In depth: Ubuntu has a lot to answer for - in four short years it has risen to dominate the Linux landscape. It has also spawned several re-spins, including the excellent Mint Linux, and now CrunchBang Linux. The principal method of installing CrunchBang is by using a Live CD, which will enable you to get a taste of the distro before installing, and never before has this been more important than it is with CrunchBang.
For starters, it's designed to be minimalist in order to increase performance, but not to lose any functionality in the process. To aid this, the developers have opted to use the Openbox window manager, which is extremely minimalist.
It's not helped by the fact that the theme is based on a greyscale look and feel, which takes some time to get used to, especially if you're used to the caramel colouring of Ubuntu. Once your eyes have become accustomed to the lack of colour, it becomes quite soothing to look at.
As for the rest of the desktop, you get the ubiquitous NetworkManager icon, the clipboard, desktop switcher, clock and also a basic Conky task bar, which serves as a quick reference guide to some of the keyboard shortcuts that come configured by default. We hadn't come across Conky until recently; however, we're very glad we did, as it's a useful resource and fits in very well with CrunchBang's minimalist approach.
The primary method of accessing the menu is to right-click anywhere on the desktop. Who needs a Start button?
Build on brown
CrunchBang Linux is built with mostly Ubuntu packages, making it compatible with the already huge Ubuntu repositories, and therefore Debian also. However, the work only begins there, as the creator has taken the time to customise the distro to make it as speedy as possible. With the Conky sidebar, it's not long before you're well versed in pressing Super+Spacebar to get the menu on screen, or opening up Firefox by pressing Super+F - the speed with which the applications snap to life is extremely impressive.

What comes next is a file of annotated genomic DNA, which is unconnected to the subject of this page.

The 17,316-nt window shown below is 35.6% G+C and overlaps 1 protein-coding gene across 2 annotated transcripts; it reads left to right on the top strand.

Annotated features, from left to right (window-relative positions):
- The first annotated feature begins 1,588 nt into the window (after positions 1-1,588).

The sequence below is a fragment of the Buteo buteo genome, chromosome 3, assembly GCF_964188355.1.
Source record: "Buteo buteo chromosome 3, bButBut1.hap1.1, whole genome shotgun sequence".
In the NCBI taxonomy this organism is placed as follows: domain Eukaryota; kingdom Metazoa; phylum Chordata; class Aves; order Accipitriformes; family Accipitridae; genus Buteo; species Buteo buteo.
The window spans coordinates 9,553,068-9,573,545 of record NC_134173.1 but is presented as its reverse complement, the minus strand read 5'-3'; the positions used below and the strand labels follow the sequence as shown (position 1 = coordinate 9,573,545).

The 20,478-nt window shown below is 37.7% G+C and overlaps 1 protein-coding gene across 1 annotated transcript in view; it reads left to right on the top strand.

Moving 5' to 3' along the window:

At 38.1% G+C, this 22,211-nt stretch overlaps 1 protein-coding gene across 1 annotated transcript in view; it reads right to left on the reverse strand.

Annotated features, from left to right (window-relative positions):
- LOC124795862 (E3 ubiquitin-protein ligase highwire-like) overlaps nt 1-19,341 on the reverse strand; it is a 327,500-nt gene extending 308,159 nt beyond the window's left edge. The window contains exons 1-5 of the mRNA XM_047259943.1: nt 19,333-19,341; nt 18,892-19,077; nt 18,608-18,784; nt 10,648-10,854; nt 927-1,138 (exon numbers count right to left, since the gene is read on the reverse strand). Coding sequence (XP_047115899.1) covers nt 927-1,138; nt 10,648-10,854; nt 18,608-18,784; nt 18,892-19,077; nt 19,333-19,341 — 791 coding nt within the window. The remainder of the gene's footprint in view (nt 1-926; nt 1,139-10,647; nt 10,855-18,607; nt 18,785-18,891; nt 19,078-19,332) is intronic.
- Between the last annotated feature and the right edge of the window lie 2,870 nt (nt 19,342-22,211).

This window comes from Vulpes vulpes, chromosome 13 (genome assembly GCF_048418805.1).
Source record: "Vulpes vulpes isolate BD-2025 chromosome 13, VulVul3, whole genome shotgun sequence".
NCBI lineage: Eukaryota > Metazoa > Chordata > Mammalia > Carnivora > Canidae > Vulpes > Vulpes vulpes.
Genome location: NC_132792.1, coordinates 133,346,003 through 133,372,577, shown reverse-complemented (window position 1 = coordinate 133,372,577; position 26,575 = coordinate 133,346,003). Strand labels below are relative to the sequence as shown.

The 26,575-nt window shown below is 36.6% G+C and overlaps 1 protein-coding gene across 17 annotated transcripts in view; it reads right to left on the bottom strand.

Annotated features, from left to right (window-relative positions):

Under the hood, CrunchBang retains the same kernel version as its parent (2.6.27 in this case), and rather annoyingly it also configures Grub to show Ubuntu 8.10 rather than CrunchBang, which is something of an annoyance when you have a multiboot system. As mentioned earlier, Openbox is the window manager of choice, allowing access to the GTK libraries and consequently any Gnome applications.
AbiWord is bundled by default, along with Claws Mail which has long had a reputation for speed. Also included is Gwibber, a social networking application that connects to multiple services, including Twitter, to keep you in the loop as to the activities of your social networking buddies. It's the first time we've come across Gwibber being included by default in a distro, and it only serves to indicate the trend of integrating web 2.0 technologies within distros.
Codecs are in place to handle MP3s as well as DVD playback; our trusty collection of Carry On DVDs worked just fine, but The Dark Knight seemed to pose some problem, which prevented playback.
CrunchBang comes armed with an array of software, including Gwibber, Skype and Claws Mail, and codecs for playing our collection of classic DVDs.
On the whole CrunchBang Linux offers an enticing performance-focused alternative to Ubuntu - it's unlikely to become a mainstream distribution any time soon, but it should appeal to those Ubuntu users who are looking to dig deeper into Linux.
Verdict: CrunchBang should find a dedicated following among performance seekers. 8/10.
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